This reveals that shares are not necessarily cheap, even as they have been lagging in 2015. At current levels around $28 per share, the company now trades at 26 times earnings. This is a pretty steep multiple, even for a predictable kind of business which warrants higher multiples compared to "apparel" businesses.

While the valuation is certainly not cheap, it should be noted that Hanesbrands has taken on quite some debt as well in recent years. The company ended 2015 with a debt load of $2.4 billion, or $2.1 billion if you take into account the cash holdings. This translates into a leverage ratio of 3 times as EBITDA amounts to $700 million per year. With the purchase of Champion Europe, leverage will remain elevated for some time to come, hovering around the higher end of the 2-3 times targeted leverage range.

Deal Makes Sense, Acquisitions Hurt Earnings

In all likelihood, the $200 million purchase of Champion Europe makes sense at 10 times EBITDA and 1 times sales. In comparison, Hanesbrands was valued at roughly $13 billion before the modest deal has been announced, translating into roughly 2 times sales and nearly 20 times reported EBITDA multiple.

Both metrics imply that Hanesbrands will be able to buy Champion at a 50% discount compared to its own multiples. This relative valuation gap would have been really imminent if Hanesbrands would have elected to pay for the deal in terms of stock, while in reality it is using cash to finance the deal.

While the deal makes sense on a relative basis, the stand-alone valuation of Hanesbrands remains very elevated. Fortunately, the reported earnings have been depressed as a result of its acquisition spree. This implies that the valuation might not be as steep as it looks based on the GAAP results. Hanesbrands reports that acquisition-related charges depressed earnings by $0.60 per share in 2015. If you exclude all of these costs, earnings would have come in around $1.66 per share, translating into a much more acceptable 17 times earnings multiple.

Final Thoughts

Shares of Hanesbrands have been on a multi-year momentum run as investors liked the acquisition strategy and focus on higher margins. At the same time, the investment community realized that higher multiples might attached to a predictable business.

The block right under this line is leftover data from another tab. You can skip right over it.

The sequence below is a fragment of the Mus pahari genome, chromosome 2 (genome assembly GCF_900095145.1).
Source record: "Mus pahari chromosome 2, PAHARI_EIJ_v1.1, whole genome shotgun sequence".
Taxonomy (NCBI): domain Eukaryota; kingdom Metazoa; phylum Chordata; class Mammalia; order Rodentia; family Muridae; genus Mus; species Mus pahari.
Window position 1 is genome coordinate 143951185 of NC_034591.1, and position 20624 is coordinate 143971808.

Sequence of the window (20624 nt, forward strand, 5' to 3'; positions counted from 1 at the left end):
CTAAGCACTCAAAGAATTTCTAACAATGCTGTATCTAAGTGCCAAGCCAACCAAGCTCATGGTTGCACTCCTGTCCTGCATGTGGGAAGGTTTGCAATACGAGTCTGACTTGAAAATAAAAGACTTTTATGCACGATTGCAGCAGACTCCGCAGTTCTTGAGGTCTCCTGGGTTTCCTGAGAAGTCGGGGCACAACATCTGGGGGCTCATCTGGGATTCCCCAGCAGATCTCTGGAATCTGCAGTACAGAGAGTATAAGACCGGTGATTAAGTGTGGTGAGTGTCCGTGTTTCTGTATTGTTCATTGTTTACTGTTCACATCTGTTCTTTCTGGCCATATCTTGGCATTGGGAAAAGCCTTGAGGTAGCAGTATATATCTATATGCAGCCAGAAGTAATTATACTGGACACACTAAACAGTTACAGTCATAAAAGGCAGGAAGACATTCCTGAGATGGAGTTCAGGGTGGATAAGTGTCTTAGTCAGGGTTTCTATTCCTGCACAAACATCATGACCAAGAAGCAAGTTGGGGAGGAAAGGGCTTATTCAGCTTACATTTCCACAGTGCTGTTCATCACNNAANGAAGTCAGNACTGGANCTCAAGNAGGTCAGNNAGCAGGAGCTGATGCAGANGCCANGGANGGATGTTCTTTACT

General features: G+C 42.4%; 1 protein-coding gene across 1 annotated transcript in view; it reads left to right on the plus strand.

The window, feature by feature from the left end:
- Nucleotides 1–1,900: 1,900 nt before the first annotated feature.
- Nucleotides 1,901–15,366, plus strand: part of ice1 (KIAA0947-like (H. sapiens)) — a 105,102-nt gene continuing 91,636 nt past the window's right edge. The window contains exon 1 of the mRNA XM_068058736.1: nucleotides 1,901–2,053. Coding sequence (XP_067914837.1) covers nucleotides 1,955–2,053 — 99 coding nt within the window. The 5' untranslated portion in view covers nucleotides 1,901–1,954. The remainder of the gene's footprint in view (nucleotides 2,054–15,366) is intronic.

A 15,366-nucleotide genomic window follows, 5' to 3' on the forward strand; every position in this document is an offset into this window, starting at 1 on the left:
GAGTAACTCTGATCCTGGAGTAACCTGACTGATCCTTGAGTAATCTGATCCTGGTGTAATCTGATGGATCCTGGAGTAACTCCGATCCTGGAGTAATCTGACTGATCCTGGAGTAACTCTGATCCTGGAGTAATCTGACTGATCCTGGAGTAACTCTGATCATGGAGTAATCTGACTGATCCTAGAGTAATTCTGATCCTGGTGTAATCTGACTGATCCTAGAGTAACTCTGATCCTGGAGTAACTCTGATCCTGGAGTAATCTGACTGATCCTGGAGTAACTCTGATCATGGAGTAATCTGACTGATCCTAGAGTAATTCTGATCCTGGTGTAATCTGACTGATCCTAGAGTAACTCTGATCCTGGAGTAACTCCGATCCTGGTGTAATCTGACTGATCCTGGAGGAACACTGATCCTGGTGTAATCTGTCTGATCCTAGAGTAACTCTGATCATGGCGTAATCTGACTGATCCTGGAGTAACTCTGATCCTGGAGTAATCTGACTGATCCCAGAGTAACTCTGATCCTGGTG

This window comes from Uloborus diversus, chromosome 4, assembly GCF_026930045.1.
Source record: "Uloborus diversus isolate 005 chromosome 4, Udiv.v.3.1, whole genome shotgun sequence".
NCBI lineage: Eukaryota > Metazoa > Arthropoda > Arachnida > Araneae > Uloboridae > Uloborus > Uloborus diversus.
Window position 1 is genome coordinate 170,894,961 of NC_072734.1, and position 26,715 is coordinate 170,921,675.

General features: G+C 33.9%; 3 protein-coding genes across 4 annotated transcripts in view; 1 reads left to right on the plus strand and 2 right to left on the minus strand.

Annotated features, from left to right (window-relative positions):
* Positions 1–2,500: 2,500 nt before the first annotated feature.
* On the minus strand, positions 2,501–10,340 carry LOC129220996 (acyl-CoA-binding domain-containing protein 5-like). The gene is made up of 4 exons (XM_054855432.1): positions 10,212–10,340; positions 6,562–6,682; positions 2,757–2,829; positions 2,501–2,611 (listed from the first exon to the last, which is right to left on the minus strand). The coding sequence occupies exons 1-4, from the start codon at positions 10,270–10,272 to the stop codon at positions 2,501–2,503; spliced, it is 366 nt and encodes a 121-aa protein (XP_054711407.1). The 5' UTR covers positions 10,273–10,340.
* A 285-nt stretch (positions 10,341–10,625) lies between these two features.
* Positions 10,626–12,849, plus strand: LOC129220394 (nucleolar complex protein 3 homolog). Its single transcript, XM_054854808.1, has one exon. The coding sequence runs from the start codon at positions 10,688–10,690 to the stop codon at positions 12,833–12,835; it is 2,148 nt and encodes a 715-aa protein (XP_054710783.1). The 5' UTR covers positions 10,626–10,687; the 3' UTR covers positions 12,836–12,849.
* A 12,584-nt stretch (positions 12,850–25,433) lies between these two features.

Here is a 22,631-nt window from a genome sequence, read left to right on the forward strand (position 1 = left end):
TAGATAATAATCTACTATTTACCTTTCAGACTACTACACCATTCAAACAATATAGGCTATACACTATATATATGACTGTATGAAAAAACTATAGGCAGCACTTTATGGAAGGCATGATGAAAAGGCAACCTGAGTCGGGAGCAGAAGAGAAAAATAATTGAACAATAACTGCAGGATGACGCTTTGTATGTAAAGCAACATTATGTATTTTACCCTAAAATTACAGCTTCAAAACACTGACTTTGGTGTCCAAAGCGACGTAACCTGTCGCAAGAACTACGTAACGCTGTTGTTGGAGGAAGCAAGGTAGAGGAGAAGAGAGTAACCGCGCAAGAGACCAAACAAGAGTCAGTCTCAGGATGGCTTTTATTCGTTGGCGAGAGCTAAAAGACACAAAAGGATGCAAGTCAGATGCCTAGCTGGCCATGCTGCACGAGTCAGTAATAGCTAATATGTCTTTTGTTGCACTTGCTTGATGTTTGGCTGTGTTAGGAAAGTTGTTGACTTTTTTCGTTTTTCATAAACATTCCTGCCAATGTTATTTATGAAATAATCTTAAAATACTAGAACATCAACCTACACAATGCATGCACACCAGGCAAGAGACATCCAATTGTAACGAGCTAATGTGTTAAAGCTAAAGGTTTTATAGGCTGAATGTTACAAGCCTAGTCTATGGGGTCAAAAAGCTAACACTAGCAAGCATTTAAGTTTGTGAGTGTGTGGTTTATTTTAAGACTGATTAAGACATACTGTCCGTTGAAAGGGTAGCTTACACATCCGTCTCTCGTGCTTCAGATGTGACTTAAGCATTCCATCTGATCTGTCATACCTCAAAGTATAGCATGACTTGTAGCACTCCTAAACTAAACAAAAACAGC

While all of this has been true, I think that investors might have become too enthusiastic. Shares rose from levels around $6 in 2006 to their mid-thirties in 2015, on the back of enthusiasm surrounding the business model and corporate strategy. While shares have fallen some 20% from last year´s highs to current levels at $28, they are certainly not cheap yet.

The question which I have is whether current performances can readily be extrapolated towards the future, as margins have already improved a great deal in recent years. I am furthermore not willing to ¨blindly¨ accept a 17 times non-GAAP earnings multiple, as acquisitions are a structural cost of business for Hanesbrands with the current strategy.

If I take the midpoint of a 17 and 27 times earnings multiple, the valuation of 22 times earnings still translates into an earnings yield of just 4.5%. This might look appealing given the low interest rates, and predictability of the business, yet I have some concerns. This relates to the strong margin performance of the business and somewhat elevated debt load, leaving few triggers which can send shares higher in my opinion.

At a 17 times multiple for the blended earnings of $1.06 and $1.66 per share, I arrive at a targeted $23 entry price. This is still 15-20% below today's levels, although it should be said that we have seen these levels as recent as February.

Disclosure: I/we have no positions in any stocks mentioned, and no plans to initiate any positions within the next 72 hours.

I wrote this article myself, and it expresses my own opinions. I am not receiving compensation for it (other than from Seeking Alpha). I have no business relationship with any company whose stock is mentioned in this article.